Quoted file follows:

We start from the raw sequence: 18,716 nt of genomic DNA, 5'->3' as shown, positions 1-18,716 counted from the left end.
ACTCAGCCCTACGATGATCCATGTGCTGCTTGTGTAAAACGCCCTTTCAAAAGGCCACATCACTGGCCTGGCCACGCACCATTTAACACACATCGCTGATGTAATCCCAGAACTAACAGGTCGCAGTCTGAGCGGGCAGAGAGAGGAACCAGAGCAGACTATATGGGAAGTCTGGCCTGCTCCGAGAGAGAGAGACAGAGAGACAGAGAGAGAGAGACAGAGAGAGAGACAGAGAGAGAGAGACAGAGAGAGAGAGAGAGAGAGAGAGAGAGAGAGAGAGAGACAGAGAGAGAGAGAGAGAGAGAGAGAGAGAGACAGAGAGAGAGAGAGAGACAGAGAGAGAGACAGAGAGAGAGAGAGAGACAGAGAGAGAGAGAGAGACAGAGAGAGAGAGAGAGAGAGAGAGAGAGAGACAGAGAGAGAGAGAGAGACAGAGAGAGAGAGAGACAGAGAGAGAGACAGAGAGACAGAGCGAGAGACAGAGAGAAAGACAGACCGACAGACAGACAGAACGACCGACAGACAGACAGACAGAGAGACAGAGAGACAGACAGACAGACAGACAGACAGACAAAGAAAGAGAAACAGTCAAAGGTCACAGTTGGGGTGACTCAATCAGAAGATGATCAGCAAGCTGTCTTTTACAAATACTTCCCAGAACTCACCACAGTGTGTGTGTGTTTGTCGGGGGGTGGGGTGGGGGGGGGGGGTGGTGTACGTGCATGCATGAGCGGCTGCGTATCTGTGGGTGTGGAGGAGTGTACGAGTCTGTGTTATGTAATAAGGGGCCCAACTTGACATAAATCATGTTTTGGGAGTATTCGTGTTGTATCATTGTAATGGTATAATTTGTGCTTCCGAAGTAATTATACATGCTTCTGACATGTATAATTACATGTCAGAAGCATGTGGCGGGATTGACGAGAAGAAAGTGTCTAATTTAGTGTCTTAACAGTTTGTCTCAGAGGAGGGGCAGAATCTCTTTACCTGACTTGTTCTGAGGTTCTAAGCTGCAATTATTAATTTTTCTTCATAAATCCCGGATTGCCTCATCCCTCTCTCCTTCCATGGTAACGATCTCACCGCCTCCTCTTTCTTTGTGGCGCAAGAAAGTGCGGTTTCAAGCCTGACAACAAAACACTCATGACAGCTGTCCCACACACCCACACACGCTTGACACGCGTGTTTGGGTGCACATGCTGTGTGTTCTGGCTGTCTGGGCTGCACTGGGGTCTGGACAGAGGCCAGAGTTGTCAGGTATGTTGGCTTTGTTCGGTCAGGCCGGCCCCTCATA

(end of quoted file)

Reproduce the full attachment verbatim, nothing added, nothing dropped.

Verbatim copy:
We start from the raw sequence: 18,716 nt of genomic DNA, 5'->3' as shown, positions 1-18,716 counted from the left end.
ACTCAGCCCTACGATGATCCATGTGCTGCTTGTGTAAAACGCCCTTTCAAAAGGCCACATCACTGGCCTGGCCACGCACCATTTAACACACATCGCTGATGTAATCCCAGAACTAACAGGTCGCAGTCTGAGCGGGCAGAGAGAGGAACCAGAGCAGACTATATGGGAAGTCTGGCCTGCTCCGAGAGAGAGAGACAGAGAGACAGAGAGAGAGAGACAGAGAGAGAGACAGAGAGAGAGAGACAGAGAGAGAGAGAGAGAGAGAGAGAGAGAGAGAGAGAGACAGAGAGAGAGAGAGAGAGAGAGAGAGAGAGACAGAGAGAGAGAGAGAGACAGAGAGAGAGACAGAGAGAGAGAGAGAGACAGAGAGAGAGAGAGAGACAGAGAGAGAGAGAGAGAGAGAGAGAGAGAGACAGAGAGAGAGAGAGAGACAGAGAGAGAGAGAGACAGAGAGAGAGACAGAGAGACAGAGCGAGAGACAGAGAGAAAGACAGACCGACAGACAGACAGAACGACCGACAGACAGACAGACAGAGAGACAGAGAGACAGACAGACAGACAGACAGACAGACAAAGAAAGAGAAACAGTCAAAGGTCACAGTTGGGGTGACTCAATCAGAAGATGATCAGCAAGCTGTCTTTTACAAATACTTCCCAGAACTCACCACAGTGTGTGTGTGTTTGTCGGGGGGTGGGGTGGGGGGGGGGGGTGGTGTACGTGCATGCATGAGCGGCTGCGTATCTGTGGGTGTGGAGGAGTGTACGAGTCTGTGTTATGTAATAAGGGGCCCAACTTGACATAAATCATGTTTTGGGAGTATTCGTGTTGTATCATTGTAATGGTATAATTTGTGCTTCCGAAGTAATTATACATGCTTCTGACATGTATAATTACATGTCAGAAGCATGTGGCGGGATTGACGAGAAGAAAGTGTCTAATTTAGTGTCTTAACAGTTTGTCTCAGAGGAGGGGCAGAATCTCTTTACCTGACTTGTTCTGAGGTTCTAAGCTGCAATTATTAATTTTTCTTCATAAATCCCGGATTGCCTCATCCCTCTCTCCTTCCATGGTAACGATCTCACCGCCTCCTCTTTCTTTGTGGCGCAAGAAAGTGCGGTTTCAAGCCTGACAACAAAACACTCATGACAGCTGTCCCACACACCCACACACGCTTGACACGCGTGTTTGGGTGCACATGCTGTGTGTTCTGGCTGTCTGGGCTGCACTGGGGTCTGGACAGAGGCCAGAGTTGTCAGGTATGTTGGCTTTGTTCGGTCAGGCCGGCCCCTCATA